val: 3

I tested the behaviour using gdb, and it worked as well.
If I understood correctly what you are saying, you are not able to perform the same thing (it looks like the debugger stopped right before calling the lambda, or something similar). Can you confirm that the behaviour I am getting is just what you expected?

1 Like

Yes, I can stop on the line (20 in the example). It looks like I can also examine “element” in most cases. What fooled me was that sometimes I see nonsense values, but not always. I’ll have to track down what’s happening. Step Over and Step Into take me into Rust internals assembly code, but Step Out gets me back to where I want to be. The bottom line is that now I can use VSCode for debugging, which was the whole point of this thread.


If you can reproduce the problem, I am quite interested. Do you think that the issue could be related to an optimized compilation? It happens, and generally you only realize it when you see your instruction pointer jumping around like crazy :smile:

There are two oddities. The first is the strange values when I look at a variable in the closure. At least in my case the problem is that when the value of the Option is None, the VSCode debugger shows Some({…}), but {…} is garbage. Odd, but I can work with that.

The second is Step Over in the debugger. It takes me into the compiled code for the appropriate function, e.g., FilterMap if that’s the line I’m debugging. I don’t think this problem is related to the optimizer, because eventually I see the data I’m looking for where I’m looking for it. Step Out takes me back to the closure looking at the result of I can work with that, too.

There’s one other unfortunate aspect; I have to put a breakpoint on each step of the fluent statement or Step Over skips the rest of the statement. Now that I know what’s happening, I can live with that, as well.

We should probably continue this discussion in a VSCode discussion group. I don’t think it has anything to do with Rust, unless the latest version of Java doesn’t have the same problem.

Rust will often times assign instructions to a line that contain a binding definition, even though nothing has been assigned to this variable yet. If you continue, the next time you hit the breakpoint will be for the useful instructions and you will then generally see correct values.

I don’t believe that’s what I’m seeing here. A println! shows that the values that appear as garbage are definitely None, while the debugger shows them as Some(garbage).

I’ve been quite impressed with how the VSCode debugger shows me what I expect to see even with code optimizations. In particular, I haven’t seen what you describe.

Just for education’s sake, it’d be useful to state the operating system you’re running on.

macOS High Sierra Version 10.13.6

Ok, I did not say explicitly what you figured out by yourself: the actual steps are not contiguous at all in debug. The call chain is generally inlined in release, but at that point it is mainly impossible to follow the program flow with a debugger. At the state of the art, you are basically right: there is no way to “step over” monadic operations, you can only set many breakpoints at the beginning of each step (if you have a multi-line lambda, breaking at the first line of it should be sufficient to step over until its last line).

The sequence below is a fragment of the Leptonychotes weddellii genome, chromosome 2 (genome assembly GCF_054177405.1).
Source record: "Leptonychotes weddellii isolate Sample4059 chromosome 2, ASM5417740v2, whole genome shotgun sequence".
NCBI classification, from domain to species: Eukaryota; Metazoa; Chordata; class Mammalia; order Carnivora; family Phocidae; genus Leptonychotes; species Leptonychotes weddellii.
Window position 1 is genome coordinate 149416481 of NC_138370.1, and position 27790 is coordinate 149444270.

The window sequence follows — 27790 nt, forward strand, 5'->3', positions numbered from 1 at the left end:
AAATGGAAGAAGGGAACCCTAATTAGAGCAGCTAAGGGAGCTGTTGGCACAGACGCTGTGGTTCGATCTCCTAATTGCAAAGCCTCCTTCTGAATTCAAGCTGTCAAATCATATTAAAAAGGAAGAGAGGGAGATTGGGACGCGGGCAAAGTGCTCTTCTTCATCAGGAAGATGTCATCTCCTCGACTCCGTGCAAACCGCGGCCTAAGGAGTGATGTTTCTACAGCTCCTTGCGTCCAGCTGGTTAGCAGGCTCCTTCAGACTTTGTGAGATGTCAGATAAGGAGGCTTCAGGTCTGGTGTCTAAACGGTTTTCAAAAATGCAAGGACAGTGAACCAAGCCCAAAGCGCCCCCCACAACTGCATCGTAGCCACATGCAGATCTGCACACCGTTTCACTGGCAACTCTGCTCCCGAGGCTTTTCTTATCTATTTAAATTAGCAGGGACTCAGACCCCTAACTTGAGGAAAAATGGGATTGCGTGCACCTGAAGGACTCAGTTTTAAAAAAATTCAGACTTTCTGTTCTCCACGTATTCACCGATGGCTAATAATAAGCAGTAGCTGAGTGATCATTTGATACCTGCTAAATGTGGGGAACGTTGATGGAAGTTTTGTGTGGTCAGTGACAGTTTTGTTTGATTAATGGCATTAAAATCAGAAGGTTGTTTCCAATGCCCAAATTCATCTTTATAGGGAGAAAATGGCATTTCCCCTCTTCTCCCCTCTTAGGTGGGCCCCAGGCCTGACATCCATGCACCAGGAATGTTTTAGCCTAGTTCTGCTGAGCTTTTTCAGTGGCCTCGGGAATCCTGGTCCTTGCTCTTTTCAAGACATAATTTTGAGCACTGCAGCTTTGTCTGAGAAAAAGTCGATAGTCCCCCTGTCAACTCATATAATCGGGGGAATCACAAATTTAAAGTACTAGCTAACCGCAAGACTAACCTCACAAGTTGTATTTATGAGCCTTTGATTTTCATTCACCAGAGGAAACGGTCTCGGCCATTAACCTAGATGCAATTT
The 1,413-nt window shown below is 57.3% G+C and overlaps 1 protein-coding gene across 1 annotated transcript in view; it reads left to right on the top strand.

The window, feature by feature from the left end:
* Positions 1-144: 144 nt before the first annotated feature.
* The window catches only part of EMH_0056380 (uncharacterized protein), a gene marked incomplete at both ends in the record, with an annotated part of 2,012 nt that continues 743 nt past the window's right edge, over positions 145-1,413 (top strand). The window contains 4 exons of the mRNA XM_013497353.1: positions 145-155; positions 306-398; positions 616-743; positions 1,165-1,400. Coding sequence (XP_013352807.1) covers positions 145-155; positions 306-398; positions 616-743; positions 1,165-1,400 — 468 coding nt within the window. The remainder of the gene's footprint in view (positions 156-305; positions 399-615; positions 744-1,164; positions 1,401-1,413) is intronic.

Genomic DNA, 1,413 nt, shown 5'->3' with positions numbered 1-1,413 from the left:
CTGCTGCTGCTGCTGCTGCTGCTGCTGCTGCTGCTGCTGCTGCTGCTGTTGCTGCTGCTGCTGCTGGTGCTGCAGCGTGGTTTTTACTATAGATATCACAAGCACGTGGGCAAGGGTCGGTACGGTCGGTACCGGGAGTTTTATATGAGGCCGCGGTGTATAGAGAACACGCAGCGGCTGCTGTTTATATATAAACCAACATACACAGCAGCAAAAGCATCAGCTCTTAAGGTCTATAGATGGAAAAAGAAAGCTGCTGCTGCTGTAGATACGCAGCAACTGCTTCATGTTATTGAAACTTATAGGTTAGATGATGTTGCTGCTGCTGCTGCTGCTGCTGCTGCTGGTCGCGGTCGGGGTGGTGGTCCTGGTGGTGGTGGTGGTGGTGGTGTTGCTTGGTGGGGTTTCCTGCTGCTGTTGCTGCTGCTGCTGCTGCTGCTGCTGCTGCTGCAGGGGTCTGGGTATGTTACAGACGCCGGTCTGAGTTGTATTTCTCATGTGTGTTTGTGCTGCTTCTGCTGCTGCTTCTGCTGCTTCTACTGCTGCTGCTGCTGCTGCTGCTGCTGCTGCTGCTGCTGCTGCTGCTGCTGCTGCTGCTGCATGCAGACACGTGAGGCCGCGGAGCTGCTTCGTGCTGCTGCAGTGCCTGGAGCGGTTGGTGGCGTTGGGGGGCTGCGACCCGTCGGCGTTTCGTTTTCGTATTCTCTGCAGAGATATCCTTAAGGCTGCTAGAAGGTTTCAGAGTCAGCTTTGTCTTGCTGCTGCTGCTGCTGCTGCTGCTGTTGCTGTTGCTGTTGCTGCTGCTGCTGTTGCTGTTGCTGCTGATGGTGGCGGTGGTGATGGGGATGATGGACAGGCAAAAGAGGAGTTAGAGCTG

I don’t know if a gdb plugin developed for C++ could be useful in some way: I cannot remember the name (google could help you better than me), but this plugin let the debugger step over only on your code, automatically stepping each instruction in different source files (or without a proper one).

Honestly, I don’t have any specific suggestion for this. I can only think that about some problems of debugger type representation (this part is performed from a script, not exactly the debugger itself). Maybe you are in one of the cases Option is able to steal a bit from the underlying type in order to switch between Some and None. And, maybe, the debugger script is not able to understand that he got a None with a good amount of garbage bits.

Just for curiosity, are you able to check if you can reproduce the behaviour with rust-gdb and rust-lldb? Just to see if this problem is only related to VSC, to one debugger (I don’t know what VSC uses as debugger backend) or to all of them.

I used to use gdb – 25 years ago :frowning: !!! I thought a colleague was a current user, but he just told me he’s in the same boat as me. I tried to get gdb working on my Rust program, but all I got was a bunch of warning messages.

I was able to get lldb running and set a break point on the line with filter. However, when I try to display element, it tells me that no variable named ‘element’ is found in this frame. That says to me that the break point is not in the closure. I next split the line, so that element.is_active() is on a separate line, and that worked. When I display the variable (frame variable *element), I get the expected result unless the value is None. Then lldb tells me it’s not a pointer or reference type.

I confirmed that VSCode is not handling None properly by defining foo: Element = None. VSCode displays an Element with garbage in the fields.